holidays For Members

The Italian holiday calendar for 2021

The Local Italy
The Local Italy - [email protected]
The Italian holiday calendar for 2021
Italy marks Republic Day on June 2nd, but will you get a day off work? Photo: Andreas Solaro/AFP

Hopefully 2021 will be a better year than 2020 - but in terms of Italian public holidays and 'bridges' it's not looking too good. Here's why.


Italy is fairly generous with its public holidays, with most months having at least one.

In total there are 11 annual public holidays written into Italian law, plus feast days for local patron saints.

But there is one drawback to the Italian holiday calendar - all holidays are taken on the day they fall on that year, rather than being transferred to the nearest Monday, as is the case in some other countries.

This means that in Italy there are 'good' holiday years and 'bad' ones - and unfortunately 2021 is shaping up to be bad one.

If a bank holiday falls on a Tuesday or Thursday, Italian employees make the most of it by "doing the bridge".


Fare il ponte ('to do the bridge'), if you don't already know, is the practice of taking an extra day off when a public holiday falls on a Tuesday or Thursday – or, if you're particularly audacious, a Wednesday – instead of next to a weekend, in order to create one continuous break

But 2021 doesn't provide a whole load of opportunities to do this, either.

2021 holiday calendar

  • January 1, 2021 (New Year's Eve): Friday

  • January 6, 2021 (Epiphany): Wednesday

  • April 4, 2021 (Easter Sunday): Sunday

  • April 5, 2021 (Easter Monday): Monday

  • April 25, 2021 (Liberation Day): Sunday

  • May 1, 2021 (Labour Day): Saturday

  • June 2, 2021 (Republic Day): Wednesday

  • August 15, 2021 (Ferragosto): Sunday

  • November 1, 2021 (All Saints’ Day): Monday

  • December 8, 2021 (Feast of the Immaculate Conception): Wednesday

  • December 25, 2021 (Christmas): Saturday

  • December 26, 2021 (Boxing Day): Sunday

  • December 31, 2021 (New Year's Eve): Friday

2021 ‘bridges’

At first glance, 2021 doesn’t  seem to be the best year for bank holidays as many of these dates fall on Saturdays and Sundays (and aren’t transferred). But there are still quite a few opportunities to ‘do the bridge’, or take mini-vacations.

  • Epiphany

2021 starts on a Friday. The first possible ponte of the year is before the Feast of the Epiphany, which falls on Wednesday January 6th. This probably means many in Italy will not be returning to work on January 4th or 5th.

However, unfortunately Italy's coronavirus restrictions mean we'll be spending Epiphany, like Christmas and New Year, under 'red zone' restrictions.

  • Easter and Easter Monday 2021

Easter and Easter Monday, in 2021, are on April 4th and 5th. So while we get a nice long weekend, there’s no opportunity for a bridge here.

  • Liberation Day and Labour Day

No bridges here either - and no extra days off work. In 2021: April 25th is a Sunday, while May 1st is a Saturday.

READ ALSO: Why does Italy celebrate Liberation Day on April 25th?

  • Republic Day

Republic Day falls on Wednesday June 2nd. As the temperatures rise, no doubt many will be ‘doing the bridge’ this week.

  • Ferragosto

This year, the height of the summer holidays, August 15th, falls on a Sunday. Though this means there’s no paid day off work, there’s no doubt most people in Italy will be on holiday for a few weeks (or for the whole month) all the same.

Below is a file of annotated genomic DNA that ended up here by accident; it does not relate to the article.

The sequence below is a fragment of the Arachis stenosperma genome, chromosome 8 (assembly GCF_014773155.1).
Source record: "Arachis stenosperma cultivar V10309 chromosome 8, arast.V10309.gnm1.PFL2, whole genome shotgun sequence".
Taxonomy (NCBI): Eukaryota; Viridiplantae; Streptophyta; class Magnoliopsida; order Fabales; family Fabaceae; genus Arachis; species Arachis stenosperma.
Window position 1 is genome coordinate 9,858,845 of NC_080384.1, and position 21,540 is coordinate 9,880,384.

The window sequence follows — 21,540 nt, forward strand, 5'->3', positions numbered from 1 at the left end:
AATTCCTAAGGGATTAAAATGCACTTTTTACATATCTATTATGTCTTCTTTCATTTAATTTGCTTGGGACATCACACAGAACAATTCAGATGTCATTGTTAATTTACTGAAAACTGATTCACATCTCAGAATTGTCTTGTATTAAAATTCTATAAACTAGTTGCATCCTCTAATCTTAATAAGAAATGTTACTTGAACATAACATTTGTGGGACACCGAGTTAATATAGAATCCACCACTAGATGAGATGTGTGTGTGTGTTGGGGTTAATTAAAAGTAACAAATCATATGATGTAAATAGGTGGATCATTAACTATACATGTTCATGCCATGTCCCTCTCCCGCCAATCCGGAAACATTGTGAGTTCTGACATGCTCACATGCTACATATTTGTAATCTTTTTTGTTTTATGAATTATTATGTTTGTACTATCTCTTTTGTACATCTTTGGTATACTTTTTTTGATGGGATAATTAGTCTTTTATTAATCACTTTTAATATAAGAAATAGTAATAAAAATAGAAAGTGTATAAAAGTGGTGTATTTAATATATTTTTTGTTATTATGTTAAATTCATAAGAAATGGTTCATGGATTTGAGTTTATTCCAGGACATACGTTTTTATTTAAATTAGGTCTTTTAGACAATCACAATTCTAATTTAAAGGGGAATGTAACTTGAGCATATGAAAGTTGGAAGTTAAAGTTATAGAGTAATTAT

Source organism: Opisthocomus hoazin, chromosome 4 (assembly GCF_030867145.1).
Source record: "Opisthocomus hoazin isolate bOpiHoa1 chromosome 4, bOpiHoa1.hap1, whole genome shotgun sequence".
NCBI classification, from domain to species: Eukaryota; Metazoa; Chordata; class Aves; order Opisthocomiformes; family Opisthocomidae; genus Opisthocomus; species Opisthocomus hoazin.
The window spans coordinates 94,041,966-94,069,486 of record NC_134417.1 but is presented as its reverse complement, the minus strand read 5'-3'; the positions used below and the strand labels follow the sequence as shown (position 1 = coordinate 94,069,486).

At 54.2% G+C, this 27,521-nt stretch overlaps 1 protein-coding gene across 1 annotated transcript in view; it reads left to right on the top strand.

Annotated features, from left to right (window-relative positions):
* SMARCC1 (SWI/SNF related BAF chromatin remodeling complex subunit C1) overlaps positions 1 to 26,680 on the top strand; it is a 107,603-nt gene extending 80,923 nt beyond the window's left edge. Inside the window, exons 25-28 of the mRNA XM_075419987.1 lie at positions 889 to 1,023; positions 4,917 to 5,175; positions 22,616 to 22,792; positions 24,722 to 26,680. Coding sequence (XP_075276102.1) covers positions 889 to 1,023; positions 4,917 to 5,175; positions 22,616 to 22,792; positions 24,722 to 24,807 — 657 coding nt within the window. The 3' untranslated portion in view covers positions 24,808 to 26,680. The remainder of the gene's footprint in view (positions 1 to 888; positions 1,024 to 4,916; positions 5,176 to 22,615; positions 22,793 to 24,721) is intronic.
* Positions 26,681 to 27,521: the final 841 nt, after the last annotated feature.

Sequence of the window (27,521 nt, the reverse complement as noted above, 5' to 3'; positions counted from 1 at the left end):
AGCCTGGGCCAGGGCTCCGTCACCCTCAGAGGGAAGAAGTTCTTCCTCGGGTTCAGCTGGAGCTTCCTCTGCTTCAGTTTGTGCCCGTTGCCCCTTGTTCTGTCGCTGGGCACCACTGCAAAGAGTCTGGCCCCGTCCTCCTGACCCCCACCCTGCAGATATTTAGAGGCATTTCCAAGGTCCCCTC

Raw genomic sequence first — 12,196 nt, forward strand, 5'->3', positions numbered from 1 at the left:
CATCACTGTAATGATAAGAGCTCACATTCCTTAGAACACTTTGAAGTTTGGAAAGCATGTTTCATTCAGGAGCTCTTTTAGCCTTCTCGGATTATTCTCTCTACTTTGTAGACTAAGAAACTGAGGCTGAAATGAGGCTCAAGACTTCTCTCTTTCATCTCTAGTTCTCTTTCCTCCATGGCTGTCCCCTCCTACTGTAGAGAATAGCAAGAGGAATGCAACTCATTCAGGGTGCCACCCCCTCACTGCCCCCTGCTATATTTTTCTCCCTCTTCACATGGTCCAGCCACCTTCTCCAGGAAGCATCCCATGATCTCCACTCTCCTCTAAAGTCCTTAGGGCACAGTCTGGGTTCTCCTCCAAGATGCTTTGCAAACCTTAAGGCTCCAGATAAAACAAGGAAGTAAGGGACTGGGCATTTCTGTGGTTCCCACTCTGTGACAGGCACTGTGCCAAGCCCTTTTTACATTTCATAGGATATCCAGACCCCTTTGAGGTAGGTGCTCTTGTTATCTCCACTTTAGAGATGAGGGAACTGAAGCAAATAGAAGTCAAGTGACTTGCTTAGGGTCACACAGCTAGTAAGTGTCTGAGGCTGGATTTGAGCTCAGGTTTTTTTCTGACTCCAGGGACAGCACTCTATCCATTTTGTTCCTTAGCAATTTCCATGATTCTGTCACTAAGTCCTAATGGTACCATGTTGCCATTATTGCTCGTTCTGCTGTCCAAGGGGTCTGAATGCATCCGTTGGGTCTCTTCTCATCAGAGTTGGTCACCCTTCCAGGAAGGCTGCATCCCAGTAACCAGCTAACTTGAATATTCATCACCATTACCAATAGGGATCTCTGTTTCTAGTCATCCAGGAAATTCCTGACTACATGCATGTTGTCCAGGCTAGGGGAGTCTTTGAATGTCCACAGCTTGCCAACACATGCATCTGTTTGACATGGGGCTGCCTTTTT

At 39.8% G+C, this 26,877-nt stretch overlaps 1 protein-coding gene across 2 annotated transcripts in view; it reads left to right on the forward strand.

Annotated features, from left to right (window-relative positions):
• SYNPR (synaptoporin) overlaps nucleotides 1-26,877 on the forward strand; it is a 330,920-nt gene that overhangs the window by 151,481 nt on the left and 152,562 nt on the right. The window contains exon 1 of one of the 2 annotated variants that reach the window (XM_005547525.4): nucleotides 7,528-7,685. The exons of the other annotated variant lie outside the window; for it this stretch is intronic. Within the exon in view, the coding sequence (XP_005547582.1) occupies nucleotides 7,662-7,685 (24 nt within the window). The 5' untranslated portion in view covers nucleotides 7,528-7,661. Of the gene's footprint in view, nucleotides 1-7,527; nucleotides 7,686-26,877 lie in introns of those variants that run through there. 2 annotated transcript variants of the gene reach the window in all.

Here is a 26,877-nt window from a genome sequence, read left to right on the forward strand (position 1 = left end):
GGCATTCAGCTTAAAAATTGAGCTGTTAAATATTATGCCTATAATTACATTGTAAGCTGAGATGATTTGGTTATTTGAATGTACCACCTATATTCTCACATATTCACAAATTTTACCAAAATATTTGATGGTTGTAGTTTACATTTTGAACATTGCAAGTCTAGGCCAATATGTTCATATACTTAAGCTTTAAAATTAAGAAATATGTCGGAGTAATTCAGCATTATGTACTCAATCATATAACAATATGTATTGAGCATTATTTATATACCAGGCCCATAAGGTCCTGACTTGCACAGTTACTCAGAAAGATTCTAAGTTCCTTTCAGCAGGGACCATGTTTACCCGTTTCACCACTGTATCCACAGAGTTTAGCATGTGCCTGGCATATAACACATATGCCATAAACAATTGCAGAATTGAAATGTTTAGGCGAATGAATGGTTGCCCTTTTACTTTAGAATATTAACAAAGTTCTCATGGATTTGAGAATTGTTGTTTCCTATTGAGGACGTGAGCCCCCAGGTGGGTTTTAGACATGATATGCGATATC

READ ALSO: Everything you need to know about Ferragosto

  • All Saints and the Feast of the Immaculate Conception

All Saints’ Day on November 1st gives us a Monday off, while the Feast of the Immaculate Conception (Wednesday December 8th) is another opportunity for a two-day ‘bridge’.

  • Christmas Day, Boxing Day and New Year’s Eve

Worst of all, Christmas Day and Boxing Day (Santo Stefano) fall on a Saturday and Sunday this year. Christmas Eve is not a national holiday. New Year's Eve (San Silvestro) is on a Friday.


Italian non-holiday holidays

There are also eight dates in Italy's calendar that are considered official but not public holidays - meaning you don't get a day off. They include National Unity Day on the first Sunday in November, the day of Italy's patron saints Francesco and Caterina on October 4th, as well as the anniversary of the unification of Italy on March 17th.
That's in addition to nearly 30 national and international days of commemoration or celebration that Italy recognizes, including Holocaust Remembrance Day (January 27th), Europe Day (May 9th) and Christopher Columbus Day (October 12th). 
Unlike Italy's 11 national public holidays, none of the above get you the day off.

Other holidays

If you're an employee in Italy, you're entitled to paid holiday time, and the very minimum allowance is four weeks - 20 days - a year.

This is around the average among other European countries.

Many contracts, particularly for state employees, allow for 28 days, or five weeks, of paid leave per year. Employees on this type of contract have some of the longest holidays in Europe, alongside workers in the UK, where the minimum allowance is 28 days.

READ ALSO: Why Italians have the 'shortest working lives in Europe'

Most Italian employees will also get up to 104 hours of Riduzione Orario di Lavoro (ROL), or working time reduction, annually.

This is intended for things like going to the bank or taking a child to the doctor. However, unused ROL can often be put towards holiday time or used to get a Friday afternoon off work.


Join the conversation in our comments section below. Share your own views and experience and if you have a question or suggestion for our journalists then email us at [email protected].
Please keep comments civil, constructive and on topic – and make sure to read our terms of use before getting involved.

Please log in to leave a comment.

Anonymous 2021/01/03 13:09

See Also